Book Review: The 5th Wave By Rick Yancey

Author: Rick Yancey
Genre: Young Adult, Sci-Fi
Publisher: Penguin
Publication Date: 7th May 2013
Goodreads Summary: After the 1st wave, only darkness remains. After the 2nd, only the lucky escape. And after the 3rd, only the unlucky survive. After the 4th wave, only one rule applies: trust no one.

Now, it’s the dawn of the 5th wave, and on a lonely stretch of highway, Cassie runs from Them. The beings who only look human, who roam the countryside killing anyone they see. Who have scattered Earth’s last survivors. To stay alone is to stay alive, Cassie believes, until she meets Evan Walker. Beguiling and mysterious, Evan Walker may be Cassie’s only hope for rescuing her brother—or even saving herself. But Cassie must choose: between trust and despair, between defiance and surrender, between life and death. To give up or to get up.

{ Review }

There was a lot of hype about The 5th Wave so I was both nervous and excited to read it. A hyped up book is always dangerous because it almost certainly won’t live up to your expectations and unfortunately The 5th Wave kinda fell into that category for me. It’s not that it wasn’t good, in fact, it was great, it’s just that it was as good as I expected it to be given all the hype.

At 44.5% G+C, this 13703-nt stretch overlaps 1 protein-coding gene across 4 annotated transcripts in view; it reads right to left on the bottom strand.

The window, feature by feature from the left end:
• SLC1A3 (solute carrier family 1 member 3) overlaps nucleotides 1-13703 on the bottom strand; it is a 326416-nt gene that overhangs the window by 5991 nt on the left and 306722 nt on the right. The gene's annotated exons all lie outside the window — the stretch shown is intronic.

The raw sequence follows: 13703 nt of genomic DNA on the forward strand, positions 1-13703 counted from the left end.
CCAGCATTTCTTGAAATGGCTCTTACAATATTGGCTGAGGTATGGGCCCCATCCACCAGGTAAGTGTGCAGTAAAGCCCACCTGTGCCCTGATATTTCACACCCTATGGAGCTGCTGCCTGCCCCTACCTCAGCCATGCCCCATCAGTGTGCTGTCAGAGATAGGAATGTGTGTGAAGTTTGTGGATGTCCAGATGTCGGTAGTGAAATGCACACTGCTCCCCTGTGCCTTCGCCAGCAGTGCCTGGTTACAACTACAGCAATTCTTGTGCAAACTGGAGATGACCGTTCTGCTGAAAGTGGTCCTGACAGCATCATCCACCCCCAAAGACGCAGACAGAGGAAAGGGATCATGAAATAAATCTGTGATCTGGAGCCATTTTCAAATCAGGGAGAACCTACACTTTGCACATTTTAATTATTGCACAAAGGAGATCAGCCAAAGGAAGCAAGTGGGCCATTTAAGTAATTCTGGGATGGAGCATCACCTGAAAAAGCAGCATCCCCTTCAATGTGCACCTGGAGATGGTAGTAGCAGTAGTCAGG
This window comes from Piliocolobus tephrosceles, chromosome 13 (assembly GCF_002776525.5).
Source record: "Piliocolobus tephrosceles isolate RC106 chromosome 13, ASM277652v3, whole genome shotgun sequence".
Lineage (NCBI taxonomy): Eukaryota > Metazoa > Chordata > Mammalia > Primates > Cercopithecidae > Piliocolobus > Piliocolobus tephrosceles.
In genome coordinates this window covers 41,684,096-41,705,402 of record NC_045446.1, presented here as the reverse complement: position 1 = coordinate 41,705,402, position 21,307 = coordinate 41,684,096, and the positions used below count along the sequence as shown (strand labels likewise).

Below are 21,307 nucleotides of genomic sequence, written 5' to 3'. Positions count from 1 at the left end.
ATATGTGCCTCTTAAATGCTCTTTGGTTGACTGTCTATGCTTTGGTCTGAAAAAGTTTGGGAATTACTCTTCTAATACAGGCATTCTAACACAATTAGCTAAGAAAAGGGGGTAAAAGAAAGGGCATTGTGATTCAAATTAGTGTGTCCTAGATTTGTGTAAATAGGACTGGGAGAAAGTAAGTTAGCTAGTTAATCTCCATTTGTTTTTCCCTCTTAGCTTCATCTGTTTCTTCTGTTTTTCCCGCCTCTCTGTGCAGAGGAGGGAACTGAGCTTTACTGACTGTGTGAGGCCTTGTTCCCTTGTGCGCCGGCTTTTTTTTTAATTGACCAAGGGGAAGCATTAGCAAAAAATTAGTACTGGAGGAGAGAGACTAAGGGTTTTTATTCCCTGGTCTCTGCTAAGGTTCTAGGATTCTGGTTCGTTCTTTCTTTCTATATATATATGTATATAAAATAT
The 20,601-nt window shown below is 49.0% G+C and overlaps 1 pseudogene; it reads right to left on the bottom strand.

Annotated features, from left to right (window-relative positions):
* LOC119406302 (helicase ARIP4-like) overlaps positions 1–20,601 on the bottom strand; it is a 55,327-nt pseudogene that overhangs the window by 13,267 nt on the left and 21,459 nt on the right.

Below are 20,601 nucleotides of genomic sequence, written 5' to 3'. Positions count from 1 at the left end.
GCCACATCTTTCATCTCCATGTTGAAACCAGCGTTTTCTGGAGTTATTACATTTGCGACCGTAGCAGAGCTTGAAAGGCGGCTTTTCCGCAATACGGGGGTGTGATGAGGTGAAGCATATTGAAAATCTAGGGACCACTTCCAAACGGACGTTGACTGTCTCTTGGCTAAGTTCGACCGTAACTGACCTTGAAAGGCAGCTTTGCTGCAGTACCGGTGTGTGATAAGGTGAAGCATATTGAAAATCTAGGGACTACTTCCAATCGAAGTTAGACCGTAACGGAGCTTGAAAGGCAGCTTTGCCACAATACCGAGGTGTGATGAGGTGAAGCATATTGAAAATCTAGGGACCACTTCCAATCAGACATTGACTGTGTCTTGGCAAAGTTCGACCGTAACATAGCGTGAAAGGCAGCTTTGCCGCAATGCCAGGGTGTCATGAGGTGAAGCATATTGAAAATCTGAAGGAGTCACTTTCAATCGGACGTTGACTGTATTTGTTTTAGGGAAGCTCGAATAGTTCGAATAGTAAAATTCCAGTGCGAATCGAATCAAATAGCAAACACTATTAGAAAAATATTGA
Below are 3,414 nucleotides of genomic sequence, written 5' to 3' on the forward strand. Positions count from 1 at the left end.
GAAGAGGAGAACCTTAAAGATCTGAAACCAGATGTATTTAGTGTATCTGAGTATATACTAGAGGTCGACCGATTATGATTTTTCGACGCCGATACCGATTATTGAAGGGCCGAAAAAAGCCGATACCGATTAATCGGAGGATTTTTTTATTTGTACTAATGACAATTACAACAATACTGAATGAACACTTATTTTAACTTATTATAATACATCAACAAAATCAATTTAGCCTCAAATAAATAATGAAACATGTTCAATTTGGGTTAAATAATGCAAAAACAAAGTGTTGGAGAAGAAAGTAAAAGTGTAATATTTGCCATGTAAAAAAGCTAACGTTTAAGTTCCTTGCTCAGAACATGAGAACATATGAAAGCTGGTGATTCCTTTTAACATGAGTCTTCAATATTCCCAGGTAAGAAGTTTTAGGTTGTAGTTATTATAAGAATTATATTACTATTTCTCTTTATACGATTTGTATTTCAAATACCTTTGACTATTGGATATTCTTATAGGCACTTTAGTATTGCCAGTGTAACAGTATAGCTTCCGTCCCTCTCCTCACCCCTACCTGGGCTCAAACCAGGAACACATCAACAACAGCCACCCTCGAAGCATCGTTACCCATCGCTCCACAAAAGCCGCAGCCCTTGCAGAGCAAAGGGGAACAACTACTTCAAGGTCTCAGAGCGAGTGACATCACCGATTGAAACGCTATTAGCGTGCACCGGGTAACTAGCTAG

The 5th Wave is written from several different perspectives but it’s essentially about different people’s experiences during an ongoing alien invasion. There are around four main characters, Cassie, Evan, Sam and Ben, around whom most of the action revolves but there are also many other characters who slot into this story. The human race has been wittled down to a very small number following four ‘waves’ as part of the alien invasion, the first wave cut all electricity, the second brought a worldwide tsunami, the third involved a deadly disease and the fourth turned the humans on each other. Few humans remain, noone knows just how many, and noone knows who is alien and who is human. Cassie and Sam are brother and sister but they get separated when soldiers come to the refugee camp they are staying at with their father. The soldiers take away all the children under the age of 15 and kill everyone else, excluding Cassie, but including her father. Cassie is now on her own and hits the road, trying to stay alive and hoping that she can find her way to her brother. Cassie meets Evan on her lonely travels though she’s not sure if she can really trust him, but she doesn’t have much of a choice. Meanwhile, Ben has been taken to the military camp along with all the other children, Sam included. Here, they are trained to be brutal and merciless soldiers – but what for? Something isn’t right as each character soon discovers.